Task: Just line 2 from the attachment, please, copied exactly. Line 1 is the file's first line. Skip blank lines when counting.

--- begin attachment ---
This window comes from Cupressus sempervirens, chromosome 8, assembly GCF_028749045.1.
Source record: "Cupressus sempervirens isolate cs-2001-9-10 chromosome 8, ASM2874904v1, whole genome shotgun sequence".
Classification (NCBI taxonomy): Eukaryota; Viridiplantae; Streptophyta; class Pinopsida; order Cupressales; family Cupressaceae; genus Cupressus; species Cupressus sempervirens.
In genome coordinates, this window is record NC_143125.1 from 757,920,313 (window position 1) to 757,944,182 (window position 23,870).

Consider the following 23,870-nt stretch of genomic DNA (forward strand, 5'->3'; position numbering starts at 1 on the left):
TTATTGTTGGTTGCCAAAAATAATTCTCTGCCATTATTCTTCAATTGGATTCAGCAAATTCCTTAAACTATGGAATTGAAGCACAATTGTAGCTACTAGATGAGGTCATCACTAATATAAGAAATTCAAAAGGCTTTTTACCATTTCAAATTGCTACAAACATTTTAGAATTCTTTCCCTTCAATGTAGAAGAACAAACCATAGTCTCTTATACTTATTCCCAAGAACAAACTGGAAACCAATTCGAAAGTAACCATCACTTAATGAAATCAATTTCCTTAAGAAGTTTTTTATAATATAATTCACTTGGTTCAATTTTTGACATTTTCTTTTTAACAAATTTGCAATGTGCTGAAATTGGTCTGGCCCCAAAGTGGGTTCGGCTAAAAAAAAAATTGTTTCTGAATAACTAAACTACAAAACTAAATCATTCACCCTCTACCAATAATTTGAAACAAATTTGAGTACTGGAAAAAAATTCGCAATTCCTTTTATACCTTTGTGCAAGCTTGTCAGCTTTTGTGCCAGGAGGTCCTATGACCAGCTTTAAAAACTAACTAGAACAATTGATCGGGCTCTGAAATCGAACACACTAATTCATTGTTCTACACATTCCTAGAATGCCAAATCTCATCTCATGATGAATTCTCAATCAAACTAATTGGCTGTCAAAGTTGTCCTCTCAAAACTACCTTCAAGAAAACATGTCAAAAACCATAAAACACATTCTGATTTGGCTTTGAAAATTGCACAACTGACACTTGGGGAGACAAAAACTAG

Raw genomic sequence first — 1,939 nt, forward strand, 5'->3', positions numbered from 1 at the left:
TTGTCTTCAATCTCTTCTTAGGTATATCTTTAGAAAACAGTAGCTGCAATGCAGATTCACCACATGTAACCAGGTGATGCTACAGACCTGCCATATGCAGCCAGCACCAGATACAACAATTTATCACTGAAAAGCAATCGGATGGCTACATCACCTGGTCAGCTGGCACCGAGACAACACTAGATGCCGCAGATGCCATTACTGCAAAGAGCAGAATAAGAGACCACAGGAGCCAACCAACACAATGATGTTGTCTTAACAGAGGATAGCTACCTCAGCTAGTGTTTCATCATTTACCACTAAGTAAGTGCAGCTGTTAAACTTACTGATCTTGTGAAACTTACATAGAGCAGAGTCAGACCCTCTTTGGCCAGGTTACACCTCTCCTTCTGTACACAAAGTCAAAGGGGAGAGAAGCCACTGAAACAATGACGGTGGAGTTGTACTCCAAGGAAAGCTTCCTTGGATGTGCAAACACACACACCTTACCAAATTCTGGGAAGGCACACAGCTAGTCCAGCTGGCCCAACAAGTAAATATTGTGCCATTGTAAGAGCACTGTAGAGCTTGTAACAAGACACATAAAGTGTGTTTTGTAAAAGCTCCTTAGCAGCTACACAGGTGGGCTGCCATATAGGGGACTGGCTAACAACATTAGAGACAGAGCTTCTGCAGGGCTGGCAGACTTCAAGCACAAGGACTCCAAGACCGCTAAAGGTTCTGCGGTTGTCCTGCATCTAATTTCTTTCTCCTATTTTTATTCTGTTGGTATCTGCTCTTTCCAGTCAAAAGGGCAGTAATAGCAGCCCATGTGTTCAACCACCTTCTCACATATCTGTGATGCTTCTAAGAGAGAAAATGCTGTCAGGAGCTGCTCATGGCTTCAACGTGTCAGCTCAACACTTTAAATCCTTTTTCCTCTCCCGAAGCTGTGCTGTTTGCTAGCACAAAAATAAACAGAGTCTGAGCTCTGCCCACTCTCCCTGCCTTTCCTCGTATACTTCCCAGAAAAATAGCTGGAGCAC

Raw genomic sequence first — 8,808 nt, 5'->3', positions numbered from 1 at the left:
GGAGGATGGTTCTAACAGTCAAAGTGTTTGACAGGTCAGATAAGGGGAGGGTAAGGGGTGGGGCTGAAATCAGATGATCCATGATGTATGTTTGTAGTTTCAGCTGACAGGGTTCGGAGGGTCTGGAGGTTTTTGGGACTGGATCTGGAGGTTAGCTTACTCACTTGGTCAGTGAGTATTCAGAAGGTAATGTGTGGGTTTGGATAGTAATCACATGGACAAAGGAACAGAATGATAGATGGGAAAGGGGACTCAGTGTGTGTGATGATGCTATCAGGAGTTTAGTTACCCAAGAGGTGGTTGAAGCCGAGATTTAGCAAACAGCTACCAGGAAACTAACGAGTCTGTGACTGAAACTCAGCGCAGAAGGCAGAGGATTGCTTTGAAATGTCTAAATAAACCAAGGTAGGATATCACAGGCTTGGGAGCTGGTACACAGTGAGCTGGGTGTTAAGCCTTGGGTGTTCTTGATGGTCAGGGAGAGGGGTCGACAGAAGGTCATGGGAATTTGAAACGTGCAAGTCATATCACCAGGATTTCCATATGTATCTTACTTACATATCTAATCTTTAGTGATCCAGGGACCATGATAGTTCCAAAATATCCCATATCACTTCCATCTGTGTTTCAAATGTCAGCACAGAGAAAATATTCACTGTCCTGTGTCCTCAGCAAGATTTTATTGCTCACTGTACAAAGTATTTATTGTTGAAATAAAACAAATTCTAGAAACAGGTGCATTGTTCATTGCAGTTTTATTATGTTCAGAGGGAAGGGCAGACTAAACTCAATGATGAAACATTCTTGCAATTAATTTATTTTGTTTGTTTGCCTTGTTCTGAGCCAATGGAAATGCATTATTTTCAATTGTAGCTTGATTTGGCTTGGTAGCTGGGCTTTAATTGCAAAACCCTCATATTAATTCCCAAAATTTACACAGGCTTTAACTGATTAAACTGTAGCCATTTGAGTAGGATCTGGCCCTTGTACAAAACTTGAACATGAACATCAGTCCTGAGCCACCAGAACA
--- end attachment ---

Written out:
Source record: "Cupressus sempervirens isolate cs-2001-9-10 chromosome 8, ASM2874904v1, whole genome shotgun sequence".